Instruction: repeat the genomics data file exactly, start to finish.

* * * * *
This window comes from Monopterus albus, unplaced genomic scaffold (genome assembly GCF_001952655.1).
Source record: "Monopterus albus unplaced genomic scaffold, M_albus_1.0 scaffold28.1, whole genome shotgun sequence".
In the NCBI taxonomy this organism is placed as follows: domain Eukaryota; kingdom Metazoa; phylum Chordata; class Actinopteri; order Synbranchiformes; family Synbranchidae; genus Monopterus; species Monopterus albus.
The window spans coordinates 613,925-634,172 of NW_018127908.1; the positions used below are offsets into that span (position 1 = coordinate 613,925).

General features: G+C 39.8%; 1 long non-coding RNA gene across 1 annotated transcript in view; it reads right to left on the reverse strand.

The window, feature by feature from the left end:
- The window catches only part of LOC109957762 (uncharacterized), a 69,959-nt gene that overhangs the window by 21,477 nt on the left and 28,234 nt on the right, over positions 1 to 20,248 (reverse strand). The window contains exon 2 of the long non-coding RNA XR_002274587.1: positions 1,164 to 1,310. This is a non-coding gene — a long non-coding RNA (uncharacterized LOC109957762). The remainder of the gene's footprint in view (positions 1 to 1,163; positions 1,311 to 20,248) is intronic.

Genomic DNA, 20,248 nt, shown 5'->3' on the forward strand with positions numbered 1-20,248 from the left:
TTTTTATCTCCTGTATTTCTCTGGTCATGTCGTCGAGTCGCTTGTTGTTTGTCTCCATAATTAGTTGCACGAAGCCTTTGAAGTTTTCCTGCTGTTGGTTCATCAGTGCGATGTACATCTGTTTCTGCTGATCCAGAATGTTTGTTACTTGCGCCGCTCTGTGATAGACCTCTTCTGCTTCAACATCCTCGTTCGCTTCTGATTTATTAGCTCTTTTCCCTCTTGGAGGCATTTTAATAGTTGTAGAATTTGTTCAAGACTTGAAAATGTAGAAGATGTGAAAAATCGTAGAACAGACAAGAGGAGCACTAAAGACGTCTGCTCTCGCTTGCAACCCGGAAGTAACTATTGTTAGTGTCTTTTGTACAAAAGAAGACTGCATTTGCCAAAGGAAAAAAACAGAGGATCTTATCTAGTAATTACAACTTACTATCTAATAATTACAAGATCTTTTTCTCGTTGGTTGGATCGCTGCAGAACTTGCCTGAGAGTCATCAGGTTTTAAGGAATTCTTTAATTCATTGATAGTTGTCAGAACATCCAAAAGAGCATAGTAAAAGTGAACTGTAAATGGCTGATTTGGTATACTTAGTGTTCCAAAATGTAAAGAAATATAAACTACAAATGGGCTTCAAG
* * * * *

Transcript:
This window comes from Monopterus albus, unplaced genomic scaffold (genome assembly GCF_001952655.1).
Source record: "Monopterus albus unplaced genomic scaffold, M_albus_1.0 scaffold28.1, whole genome shotgun sequence".
In the NCBI taxonomy this organism is placed as follows: domain Eukaryota; kingdom Metazoa; phylum Chordata; class Actinopteri; order Synbranchiformes; family Synbranchidae; genus Monopterus; species Monopterus albus.
The window spans coordinates 613,925-634,172 of NW_018127908.1; the positions used below are offsets into that span (position 1 = coordinate 613,925).

General features: G+C 39.8%; 1 long non-coding RNA gene across 1 annotated transcript in view; it reads right to left on the reverse strand.

The window, feature by feature from the left end:
- The window catches only part of LOC109957762 (uncharacterized), a 69,959-nt gene that overhangs the window by 21,477 nt on the left and 28,234 nt on the right, over positions 1 to 20,248 (reverse strand). The window contains exon 2 of the long non-coding RNA XR_002274587.1: positions 1,164 to 1,310. This is a non-coding gene — a long non-coding RNA (uncharacterized LOC109957762). The remainder of the gene's footprint in view (positions 1 to 1,163; positions 1,311 to 20,248) is intronic.

Genomic DNA, 20,248 nt, shown 5'->3' on the forward strand with positions numbered 1-20,248 from the left:
TTTTTATCTCCTGTATTTCTCTGGTCATGTCGTCGAGTCGCTTGTTGTTTGTCTCCATAATTAGTTGCACGAAGCCTTTGAAGTTTTCCTGCTGTTGGTTCATCAGTGCGATGTACATCTGTTTCTGCTGATCCAGAATGTTTGTTACTTGCGCCGCTCTGTGATAGACCTCTTCTGCTTCAACATCCTCGTTCGCTTCTGATTTATTAGCTCTTTTCCCTCTTGGAGGCATTTTAATAGTTGTAGAATTTGTTCAAGACTTGAAAATGTAGAAGATGTGAAAAATCGTAGAACAGACAAGAGGAGCACTAAAGACGTCTGCTCTCGCTTGCAACCCGGAAGTAACTATTGTTAGTGTCTTTTGTACAAAAGAAGACTGCATTTGCCAAAGGAAAAAAACAGAGGATCTTATCTAGTAATTACAACTTACTATCTAATAATTACAAGATCTTTTTCTCGTTGGTTGGATCGCTGCAGAACTTGCCTGAGAGTCATCAGGTTTTAAGGAATTCTTTAATTCATTGATAGTTGTCAGAACATCCAAAAGAGCATAGTAAAAGTGAACTGTAAATGGCTGATTTGGTATACTTAGTGTTCCAAAATGTAAAGAAATATAAACTACAAATGGGCTTCAAG